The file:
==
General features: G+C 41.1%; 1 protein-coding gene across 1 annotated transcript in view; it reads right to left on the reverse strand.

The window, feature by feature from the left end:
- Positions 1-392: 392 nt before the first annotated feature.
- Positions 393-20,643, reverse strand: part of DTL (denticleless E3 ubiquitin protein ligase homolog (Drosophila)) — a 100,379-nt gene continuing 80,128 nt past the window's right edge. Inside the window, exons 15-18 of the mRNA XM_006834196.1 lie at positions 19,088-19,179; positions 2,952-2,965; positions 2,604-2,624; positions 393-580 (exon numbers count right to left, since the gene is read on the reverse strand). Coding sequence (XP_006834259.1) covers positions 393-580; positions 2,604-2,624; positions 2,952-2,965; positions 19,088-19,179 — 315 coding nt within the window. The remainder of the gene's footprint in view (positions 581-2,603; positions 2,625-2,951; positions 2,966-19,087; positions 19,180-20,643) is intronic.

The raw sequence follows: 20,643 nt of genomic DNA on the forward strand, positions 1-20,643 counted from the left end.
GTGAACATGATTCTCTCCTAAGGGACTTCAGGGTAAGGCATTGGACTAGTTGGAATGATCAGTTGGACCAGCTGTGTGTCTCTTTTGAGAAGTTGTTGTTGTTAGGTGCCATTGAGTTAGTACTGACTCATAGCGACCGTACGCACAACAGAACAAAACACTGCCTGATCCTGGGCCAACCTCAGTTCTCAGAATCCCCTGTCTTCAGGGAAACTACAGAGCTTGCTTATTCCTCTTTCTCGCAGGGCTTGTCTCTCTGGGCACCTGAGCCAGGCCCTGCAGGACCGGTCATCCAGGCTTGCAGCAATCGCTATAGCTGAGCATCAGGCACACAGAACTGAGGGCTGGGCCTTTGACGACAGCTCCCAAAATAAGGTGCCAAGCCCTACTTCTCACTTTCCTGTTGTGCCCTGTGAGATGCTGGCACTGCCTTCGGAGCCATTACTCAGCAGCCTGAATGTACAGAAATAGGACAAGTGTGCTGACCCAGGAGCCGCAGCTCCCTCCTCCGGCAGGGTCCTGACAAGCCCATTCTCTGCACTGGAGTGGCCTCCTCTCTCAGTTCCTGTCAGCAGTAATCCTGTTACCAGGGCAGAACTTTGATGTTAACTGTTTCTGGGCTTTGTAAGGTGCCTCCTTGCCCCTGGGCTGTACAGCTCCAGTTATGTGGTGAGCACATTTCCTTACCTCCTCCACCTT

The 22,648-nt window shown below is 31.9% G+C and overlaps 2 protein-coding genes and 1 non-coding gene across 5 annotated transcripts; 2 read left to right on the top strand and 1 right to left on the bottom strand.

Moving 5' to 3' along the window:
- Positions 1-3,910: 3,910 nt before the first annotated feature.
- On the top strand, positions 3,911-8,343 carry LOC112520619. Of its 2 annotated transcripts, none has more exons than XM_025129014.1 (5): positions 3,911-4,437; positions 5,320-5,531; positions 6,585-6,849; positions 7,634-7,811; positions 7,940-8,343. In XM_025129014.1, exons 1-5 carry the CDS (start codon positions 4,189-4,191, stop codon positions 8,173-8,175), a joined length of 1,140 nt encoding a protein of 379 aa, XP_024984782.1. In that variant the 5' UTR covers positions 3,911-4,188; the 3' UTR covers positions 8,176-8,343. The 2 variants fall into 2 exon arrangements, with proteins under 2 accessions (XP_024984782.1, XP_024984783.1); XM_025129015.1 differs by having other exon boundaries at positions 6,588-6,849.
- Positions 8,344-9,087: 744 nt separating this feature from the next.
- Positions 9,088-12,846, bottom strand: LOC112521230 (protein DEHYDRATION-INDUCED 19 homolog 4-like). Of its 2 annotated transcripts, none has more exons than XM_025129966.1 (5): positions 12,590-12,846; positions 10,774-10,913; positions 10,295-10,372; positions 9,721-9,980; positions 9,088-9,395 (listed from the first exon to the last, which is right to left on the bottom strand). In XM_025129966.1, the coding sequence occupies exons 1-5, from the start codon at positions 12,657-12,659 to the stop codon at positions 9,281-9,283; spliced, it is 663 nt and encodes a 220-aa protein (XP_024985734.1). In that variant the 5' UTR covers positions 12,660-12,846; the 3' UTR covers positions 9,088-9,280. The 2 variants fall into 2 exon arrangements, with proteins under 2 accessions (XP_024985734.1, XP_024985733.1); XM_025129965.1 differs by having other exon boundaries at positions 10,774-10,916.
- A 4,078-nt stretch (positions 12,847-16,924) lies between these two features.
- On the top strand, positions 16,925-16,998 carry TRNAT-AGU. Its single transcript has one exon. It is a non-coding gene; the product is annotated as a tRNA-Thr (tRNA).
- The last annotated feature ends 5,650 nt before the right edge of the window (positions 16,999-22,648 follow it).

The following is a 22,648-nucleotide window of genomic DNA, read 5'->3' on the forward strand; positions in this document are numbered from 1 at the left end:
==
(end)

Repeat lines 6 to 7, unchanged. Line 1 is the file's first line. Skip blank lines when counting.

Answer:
GTGAACATGATTCTCTCCTAAGGGACTTCAGGGTAAGGCATTGGACTAGTTGGAATGATCAGTTGGACCAGCTGTGTGTCTCTTTTGAGAAGTTGTTGTTGTTAGGTGCCATTGAGTTAGTACTGACTCATAGCGACCGTACGCACAACAGAACAAAACACTGCCTGATCCTGGGCCAACCTCAGTTCTCAGAATCCCCTGTCTTCAGGGAAACTACAGAGCTTGCTTATTCCTCTTTCTCGCAGGGCTTGTCTCTCTGGGCACCTGAGCCAGGCCCTGCAGGACCGGTCATCCAGGCTTGCAGCAATCGCTATAGCTGAGCATCAGGCACACAGAACTGAGGGCTGGGCCTTTGACGACAGCTCCCAAAATAAGGTGCCAAGCCCTACTTCTCACTTTCCTGTTGTGCCCTGTGAGATGCTGGCACTGCCTTCGGAGCCATTACTCAGCAGCCTGAATGTACAGAAATAGGACAAGTGTGCTGACCCAGGAGCCGCAGCTCCCTCCTCCGGCAGGGTCCTGACAAGCCCATTCTCTGCACTGGAGTGGCCTCCTCTCTCAGTTCCTGTCAGCAGTAATCCTGTTACCAGGGCAGAACTTTGATGTTAACTGTTTCTGGGCTTTGTAAGGTGCCTCCTTGCCCCTGGGCTGTACAGCTCCAGTTATGTGGTGAGCACATTTCCTTACCTCCTCCACCTT

The 22,648-nt window shown below is 31.9% G+C and overlaps 2 protein-coding genes and 1 non-coding gene across 5 annotated transcripts; 2 read left to right on the top strand and 1 right to left on the bottom strand.